Louisiana Governor Bobby Jindal name-checked the Center for Public Integrity when touting his gubernatorial accomplishments on MSNBC Tuesday, but he didn’t get our assessment of his state’s new ethics package quite right. And while we love the publicity, we feel compelled to set the record straight.
“We’ve revamped ethics. Louisiana is now on the top of the list, according to the Center for Public Integrity,” Jindal told anchor David Shuster.
While Louisiana’s new law, which will not take effect until 2009, is on par with other tough ethics laws across the country, the Center has never said that Louisiana ethics law is “on top of the list.” It’s good – don’t get us wrong – but, sorry, Guv, we can’t give you the top ranking. Here’s why:
The Center’s States of Disclosure project systematically ranked disclosure laws for state legislatures in 1999, 2004, 2005, and 2006. In these reports, our team evaluated every state’s laws in order to compare them accurately. In 2008 the Center re-scored Louisiana’s new ethics law when Jindal’s substantial reform package made the changes a newsworthy event. The law certainly scored better on our survey than its predecessor, which ranked a dismal 44th. But other states have passed ethics reform since 2006, and since we didn’t reevaluate every state’s law, our report was careful to say that Louisiana’s law was only among the best.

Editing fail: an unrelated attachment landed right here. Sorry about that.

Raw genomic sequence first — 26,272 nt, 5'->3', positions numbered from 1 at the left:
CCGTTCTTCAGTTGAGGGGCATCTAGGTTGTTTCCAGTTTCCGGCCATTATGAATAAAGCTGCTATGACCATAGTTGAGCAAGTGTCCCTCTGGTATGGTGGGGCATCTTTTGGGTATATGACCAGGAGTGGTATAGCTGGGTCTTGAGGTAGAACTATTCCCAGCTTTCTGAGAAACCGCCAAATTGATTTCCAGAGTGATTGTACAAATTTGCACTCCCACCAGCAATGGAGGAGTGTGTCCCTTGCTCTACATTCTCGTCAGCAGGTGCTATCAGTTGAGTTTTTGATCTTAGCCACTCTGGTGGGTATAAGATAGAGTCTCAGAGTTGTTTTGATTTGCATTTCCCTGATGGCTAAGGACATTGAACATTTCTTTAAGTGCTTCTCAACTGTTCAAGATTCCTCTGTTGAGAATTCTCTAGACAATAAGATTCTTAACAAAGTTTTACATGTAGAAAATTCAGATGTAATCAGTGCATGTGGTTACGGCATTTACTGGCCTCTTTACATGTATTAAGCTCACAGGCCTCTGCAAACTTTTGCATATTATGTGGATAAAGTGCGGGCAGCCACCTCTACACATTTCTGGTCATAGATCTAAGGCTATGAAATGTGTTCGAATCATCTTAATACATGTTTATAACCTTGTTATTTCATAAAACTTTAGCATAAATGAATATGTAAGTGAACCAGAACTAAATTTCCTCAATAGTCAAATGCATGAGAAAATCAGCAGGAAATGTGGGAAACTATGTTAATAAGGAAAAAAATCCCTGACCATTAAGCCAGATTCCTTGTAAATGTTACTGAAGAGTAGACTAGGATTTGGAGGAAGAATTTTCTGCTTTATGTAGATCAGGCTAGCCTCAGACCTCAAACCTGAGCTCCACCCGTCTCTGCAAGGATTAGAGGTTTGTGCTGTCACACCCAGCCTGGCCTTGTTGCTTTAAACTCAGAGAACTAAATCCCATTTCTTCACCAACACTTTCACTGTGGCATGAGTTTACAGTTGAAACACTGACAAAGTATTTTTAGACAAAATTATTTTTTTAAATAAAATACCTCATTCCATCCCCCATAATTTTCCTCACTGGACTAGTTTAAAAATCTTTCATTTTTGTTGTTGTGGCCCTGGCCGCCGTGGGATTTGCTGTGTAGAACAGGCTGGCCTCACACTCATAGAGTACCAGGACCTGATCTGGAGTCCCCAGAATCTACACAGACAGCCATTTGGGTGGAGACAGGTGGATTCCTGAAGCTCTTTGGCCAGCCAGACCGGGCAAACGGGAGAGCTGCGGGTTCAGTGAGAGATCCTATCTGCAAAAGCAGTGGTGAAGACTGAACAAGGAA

That means that it’s not “the strongest law in the nation” (Jindal to his state legislature, March 9), “ranked… number one by the Center for Public Integrity.” (Jindal to the Southwest Daily News, March 20) or “first in the country” (Jindal in The Wall Street Journal, August 29). Again, it’s a good, strong law, Guv, and we sure appreciate you name-dropping our humble little shop. We just hope you can settle for being one of the best, just not necessarily the very, very best.
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